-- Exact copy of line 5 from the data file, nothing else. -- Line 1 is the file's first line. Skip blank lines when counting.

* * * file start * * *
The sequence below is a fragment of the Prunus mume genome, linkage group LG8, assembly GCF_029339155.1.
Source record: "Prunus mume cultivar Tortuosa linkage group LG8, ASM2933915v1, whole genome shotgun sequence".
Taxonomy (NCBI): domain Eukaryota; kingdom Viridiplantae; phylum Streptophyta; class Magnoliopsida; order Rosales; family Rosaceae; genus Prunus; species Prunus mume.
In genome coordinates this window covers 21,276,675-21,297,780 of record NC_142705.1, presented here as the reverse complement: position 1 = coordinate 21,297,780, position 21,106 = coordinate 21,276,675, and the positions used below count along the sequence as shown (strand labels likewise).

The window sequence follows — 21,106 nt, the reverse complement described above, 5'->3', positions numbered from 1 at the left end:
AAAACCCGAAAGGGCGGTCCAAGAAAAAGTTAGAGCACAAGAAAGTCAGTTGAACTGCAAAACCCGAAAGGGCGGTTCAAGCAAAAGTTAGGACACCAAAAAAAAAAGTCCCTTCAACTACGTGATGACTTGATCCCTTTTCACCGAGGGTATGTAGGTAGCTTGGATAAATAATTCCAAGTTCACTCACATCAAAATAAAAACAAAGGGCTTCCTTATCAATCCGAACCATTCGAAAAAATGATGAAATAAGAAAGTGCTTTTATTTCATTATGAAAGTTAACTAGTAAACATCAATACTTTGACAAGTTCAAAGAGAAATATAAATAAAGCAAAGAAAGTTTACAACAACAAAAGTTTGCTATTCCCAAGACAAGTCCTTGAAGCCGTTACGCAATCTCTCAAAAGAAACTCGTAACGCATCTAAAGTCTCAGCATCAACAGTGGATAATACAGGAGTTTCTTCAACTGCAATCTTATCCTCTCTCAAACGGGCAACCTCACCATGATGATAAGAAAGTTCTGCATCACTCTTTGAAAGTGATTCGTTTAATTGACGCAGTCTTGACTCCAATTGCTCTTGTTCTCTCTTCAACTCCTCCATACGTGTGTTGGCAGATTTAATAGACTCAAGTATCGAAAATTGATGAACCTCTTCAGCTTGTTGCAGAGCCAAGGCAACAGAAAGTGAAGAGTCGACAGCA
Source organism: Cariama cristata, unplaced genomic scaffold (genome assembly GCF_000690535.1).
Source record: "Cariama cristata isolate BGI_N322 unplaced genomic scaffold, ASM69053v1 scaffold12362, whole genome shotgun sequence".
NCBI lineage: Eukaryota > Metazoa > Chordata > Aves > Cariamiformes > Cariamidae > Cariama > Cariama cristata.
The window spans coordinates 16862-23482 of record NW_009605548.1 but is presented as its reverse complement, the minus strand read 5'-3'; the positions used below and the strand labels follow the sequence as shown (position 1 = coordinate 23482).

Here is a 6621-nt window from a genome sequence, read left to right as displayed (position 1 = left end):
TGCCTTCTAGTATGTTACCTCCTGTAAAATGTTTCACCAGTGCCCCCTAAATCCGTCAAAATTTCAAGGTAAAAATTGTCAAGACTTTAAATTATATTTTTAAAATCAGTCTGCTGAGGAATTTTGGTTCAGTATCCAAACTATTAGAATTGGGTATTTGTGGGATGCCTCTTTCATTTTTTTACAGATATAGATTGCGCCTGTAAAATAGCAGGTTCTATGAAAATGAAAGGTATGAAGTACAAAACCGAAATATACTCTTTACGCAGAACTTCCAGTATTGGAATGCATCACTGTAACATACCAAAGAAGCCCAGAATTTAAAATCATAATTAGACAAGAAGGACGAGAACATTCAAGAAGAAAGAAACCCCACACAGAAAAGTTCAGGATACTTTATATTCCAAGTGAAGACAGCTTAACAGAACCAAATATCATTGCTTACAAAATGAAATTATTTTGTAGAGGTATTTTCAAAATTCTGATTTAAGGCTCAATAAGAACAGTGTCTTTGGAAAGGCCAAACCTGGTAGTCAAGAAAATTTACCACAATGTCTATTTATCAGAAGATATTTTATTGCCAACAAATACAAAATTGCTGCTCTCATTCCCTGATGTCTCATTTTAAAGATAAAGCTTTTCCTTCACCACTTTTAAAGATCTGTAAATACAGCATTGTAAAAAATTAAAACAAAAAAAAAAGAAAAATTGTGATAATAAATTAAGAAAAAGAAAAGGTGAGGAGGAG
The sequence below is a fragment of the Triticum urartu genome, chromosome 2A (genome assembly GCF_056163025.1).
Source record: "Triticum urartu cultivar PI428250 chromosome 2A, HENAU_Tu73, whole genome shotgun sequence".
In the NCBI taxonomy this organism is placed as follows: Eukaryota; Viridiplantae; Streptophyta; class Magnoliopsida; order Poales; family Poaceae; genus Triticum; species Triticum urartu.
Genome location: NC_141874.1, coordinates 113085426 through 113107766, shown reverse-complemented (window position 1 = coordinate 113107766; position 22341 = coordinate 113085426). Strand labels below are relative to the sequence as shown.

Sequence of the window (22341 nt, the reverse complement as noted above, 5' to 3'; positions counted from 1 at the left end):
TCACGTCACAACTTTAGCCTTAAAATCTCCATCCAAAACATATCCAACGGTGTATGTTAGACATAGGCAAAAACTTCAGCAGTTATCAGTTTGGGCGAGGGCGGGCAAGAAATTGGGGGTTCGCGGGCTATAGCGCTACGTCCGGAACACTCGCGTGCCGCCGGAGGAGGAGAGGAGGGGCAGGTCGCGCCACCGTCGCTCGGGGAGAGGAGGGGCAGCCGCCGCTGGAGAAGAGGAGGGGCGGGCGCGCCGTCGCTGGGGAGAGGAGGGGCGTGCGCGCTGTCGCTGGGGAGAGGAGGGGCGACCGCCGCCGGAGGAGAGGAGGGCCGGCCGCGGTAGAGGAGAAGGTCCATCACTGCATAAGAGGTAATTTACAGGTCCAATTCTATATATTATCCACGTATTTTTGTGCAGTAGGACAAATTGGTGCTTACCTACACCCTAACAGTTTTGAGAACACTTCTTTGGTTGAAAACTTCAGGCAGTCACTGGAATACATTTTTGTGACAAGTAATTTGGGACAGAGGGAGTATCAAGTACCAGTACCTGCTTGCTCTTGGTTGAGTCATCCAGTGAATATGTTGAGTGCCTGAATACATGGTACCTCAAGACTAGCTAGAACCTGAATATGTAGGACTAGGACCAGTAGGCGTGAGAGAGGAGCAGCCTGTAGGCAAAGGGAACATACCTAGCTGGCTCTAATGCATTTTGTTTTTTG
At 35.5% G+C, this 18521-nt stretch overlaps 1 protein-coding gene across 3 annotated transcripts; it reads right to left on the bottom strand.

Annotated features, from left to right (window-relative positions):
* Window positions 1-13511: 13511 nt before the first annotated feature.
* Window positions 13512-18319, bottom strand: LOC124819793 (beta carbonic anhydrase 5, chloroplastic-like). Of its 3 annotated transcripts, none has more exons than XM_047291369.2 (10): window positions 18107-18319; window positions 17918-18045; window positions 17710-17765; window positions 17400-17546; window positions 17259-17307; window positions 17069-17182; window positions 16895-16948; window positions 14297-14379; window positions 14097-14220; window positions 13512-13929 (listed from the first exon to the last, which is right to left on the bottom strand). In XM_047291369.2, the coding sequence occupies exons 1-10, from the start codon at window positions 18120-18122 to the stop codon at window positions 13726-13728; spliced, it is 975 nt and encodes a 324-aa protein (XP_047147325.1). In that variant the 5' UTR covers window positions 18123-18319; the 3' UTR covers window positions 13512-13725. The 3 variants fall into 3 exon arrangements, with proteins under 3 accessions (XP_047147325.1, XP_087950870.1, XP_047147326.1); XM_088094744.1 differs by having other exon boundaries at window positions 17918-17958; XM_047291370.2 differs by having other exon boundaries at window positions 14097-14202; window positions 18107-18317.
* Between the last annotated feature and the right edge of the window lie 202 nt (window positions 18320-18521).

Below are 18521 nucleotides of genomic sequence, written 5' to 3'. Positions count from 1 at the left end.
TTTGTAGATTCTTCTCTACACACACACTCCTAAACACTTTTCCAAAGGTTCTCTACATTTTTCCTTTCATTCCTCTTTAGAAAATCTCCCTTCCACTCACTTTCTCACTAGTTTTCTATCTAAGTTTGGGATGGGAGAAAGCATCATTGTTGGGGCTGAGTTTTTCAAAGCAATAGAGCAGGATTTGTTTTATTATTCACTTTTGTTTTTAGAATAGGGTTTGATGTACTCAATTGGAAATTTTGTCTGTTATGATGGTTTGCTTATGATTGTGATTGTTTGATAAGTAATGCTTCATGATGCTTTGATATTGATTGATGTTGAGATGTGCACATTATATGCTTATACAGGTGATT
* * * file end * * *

The window sequence follows — 21,106 nt, the reverse complement described above, 5'->3', positions numbered from 1 at the left end: